I had no idea then that I would be spending most of my adult life living there. It served as a foretaste of many good things to come for me.

I look back on my lifetime of Augusts with pleasant memories. None of the three H’s can bake, wilt, or obscure them.

An August sunrise in Ohio’s Amish country.

© Bruce Stambaugh 2021

Hugs worth the wait

A pandemic inconvenience

Sodus Point Lighthouse, Sodus Point, NY. Photo by Bruce Stambaugh

My wife and I had waited two years for these hugs. When we finally embraced our son and his wife, all seemed right with the world again.

We knew we were not alone. Necessary health restrictions continue to keep millions of global people apart.

So, we felt fortunate to travel from central Virginia to upstate New York finally. The scenery was magnificent. The traffic not so much.

The road to Rochester, New York, was a long and winding one. With the heatwave, it was a hot one, too.

Though the city is due north of our home in the Shenandoah Valley, there is no easy way to get there. We can thank the old, folded Appalachian Mountains for that. The lush, forested mountains contrasted with the ripening grain fields we saw.

One highway closely followed the picturesque Susquehanna River part of the way. We even passed through central Pennsylvania’s Amish country. Hand-painted signs advertising quilts and produce reminded me of our beloved Holmes County, Ohio, home of the world’s largest Amish population, and where we used to live.

Upper left to right; The Sam Patch tour boat on the Erie Canal; Williamsport, PA; 100-acre pond; Male Eastern Bluebird; a hike on a hot and humid day.

For us, the mini-reunion was especially sweet. Unable to travel in June 2020, we had to watch our son’s street wedding on Zoom. It wasn’t what we wanted, but what we had to do.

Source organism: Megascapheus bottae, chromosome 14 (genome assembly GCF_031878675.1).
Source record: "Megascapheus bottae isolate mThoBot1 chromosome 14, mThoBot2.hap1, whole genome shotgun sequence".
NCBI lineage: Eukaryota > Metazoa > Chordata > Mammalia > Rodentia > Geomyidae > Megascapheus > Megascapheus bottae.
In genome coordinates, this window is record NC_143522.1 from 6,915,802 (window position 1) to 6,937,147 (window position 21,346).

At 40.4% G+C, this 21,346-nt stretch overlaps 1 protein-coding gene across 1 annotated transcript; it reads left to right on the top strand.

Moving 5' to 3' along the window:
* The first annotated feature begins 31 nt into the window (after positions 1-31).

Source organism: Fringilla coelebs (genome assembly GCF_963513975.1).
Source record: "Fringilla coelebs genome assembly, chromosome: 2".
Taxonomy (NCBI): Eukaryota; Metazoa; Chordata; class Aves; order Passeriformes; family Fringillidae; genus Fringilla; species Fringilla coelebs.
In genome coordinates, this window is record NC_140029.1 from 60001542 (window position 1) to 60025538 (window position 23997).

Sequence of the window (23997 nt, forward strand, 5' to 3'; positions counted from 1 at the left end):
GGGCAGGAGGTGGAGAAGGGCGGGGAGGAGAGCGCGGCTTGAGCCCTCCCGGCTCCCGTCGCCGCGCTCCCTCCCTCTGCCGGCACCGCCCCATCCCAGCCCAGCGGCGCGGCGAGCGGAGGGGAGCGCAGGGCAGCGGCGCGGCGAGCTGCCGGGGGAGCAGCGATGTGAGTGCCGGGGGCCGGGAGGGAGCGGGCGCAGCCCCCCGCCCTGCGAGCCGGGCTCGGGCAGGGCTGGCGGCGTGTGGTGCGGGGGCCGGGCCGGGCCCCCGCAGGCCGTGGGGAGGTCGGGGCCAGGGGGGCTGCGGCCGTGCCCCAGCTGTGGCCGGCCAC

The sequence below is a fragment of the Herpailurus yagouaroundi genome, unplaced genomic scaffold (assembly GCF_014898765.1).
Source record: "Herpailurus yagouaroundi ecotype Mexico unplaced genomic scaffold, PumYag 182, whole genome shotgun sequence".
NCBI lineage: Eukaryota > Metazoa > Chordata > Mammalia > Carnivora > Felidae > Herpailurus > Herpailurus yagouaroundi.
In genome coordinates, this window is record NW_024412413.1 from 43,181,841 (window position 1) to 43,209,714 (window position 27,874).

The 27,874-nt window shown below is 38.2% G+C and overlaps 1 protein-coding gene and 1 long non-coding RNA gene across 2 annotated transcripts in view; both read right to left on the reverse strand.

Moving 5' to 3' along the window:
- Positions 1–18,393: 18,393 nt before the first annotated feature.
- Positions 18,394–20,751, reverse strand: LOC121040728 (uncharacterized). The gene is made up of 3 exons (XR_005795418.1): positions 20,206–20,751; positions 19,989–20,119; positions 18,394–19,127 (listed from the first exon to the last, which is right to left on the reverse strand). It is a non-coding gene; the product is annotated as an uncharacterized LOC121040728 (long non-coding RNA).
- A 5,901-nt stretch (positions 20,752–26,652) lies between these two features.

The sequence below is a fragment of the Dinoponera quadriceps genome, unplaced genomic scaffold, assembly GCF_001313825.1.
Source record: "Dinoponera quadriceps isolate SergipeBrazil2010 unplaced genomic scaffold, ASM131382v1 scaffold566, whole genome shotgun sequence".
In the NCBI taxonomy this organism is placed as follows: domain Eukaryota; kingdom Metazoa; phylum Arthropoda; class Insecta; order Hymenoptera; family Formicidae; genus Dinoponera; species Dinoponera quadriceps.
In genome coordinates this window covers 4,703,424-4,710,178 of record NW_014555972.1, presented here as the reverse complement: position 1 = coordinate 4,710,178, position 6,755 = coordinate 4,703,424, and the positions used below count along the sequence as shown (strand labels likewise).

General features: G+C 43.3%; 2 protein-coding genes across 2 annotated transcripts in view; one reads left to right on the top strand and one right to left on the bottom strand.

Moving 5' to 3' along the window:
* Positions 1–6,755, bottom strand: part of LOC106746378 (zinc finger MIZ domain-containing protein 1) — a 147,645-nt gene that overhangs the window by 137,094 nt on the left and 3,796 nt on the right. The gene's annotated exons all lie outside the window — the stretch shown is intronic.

Since the specifics of each state’s pandemic policies and restrictions were unique, we had to be patient to see our son and his bride in person. According to the guidelines, they couldn’t come to us from New York State, and we couldn’t visit them from Virginia.

That all changed once the vaccines became available. Our son and daughter-in-law got vaccinated just as we did. With both states relaxing restrictions due to declining infection numbers, we finally set a date to trek north.

Our daughter-in-law teaches middle school English, and her academic year didn’t end until the last week of June. That worked out perfectly for us. We may have missed their wedding, but we would be there to help celebrate their first anniversary.

And celebrate we did! With the heatwave in progress, however, we scaled back the planned outdoor activities. Still, we enjoyed a pleasant boat ride on the Erie Canal and took anniversary photos at a quaint lighthouse on Lake Ontario.

Food enthusiasts that they are, Nathan and Jess, arranged meals at some excellent restaurants. We were even able to eat outside in the evening’s shade. We savored the food and conversation and watched people stroll along city sidewalks.

We visited a park and toured a wildlife rehabilitation center. A refreshing breeze cooled us as we sat on benches overlooking a 100-acre pond. Before we left, we hugged some more.

Yes, we were inconvenienced all those months by the pandemic and the health restrictions needed to deter it. But with those embraces, all of the pent-up stress evaporated into the steamy air.

Yet, there was more. With each hug, I had to think about all those who haven’t yet had the same opportunity. I also thought about all those thousands upon thousands of mourning folks who would never be able to hug their lost loved ones taken by the pandemic’s virulence.

My wife and I were more than rewarded by merely being with our son and his wife. We were most grateful.

As I drove home, it hit me that the long and winding road to Rochester served as a metaphor for the horrific pandemic. The approaches and responses to the coronavirus have taken many twists and turns since its emergence in December 2019.

Hopefully, science will straighten those pandemic curves soon. Meanwhile, I’ll cherish every hug I get.

Tioga River Valley, Tioga, PA. Photo by Bruce Stambaugh.

© Bruce Stambaugh 2021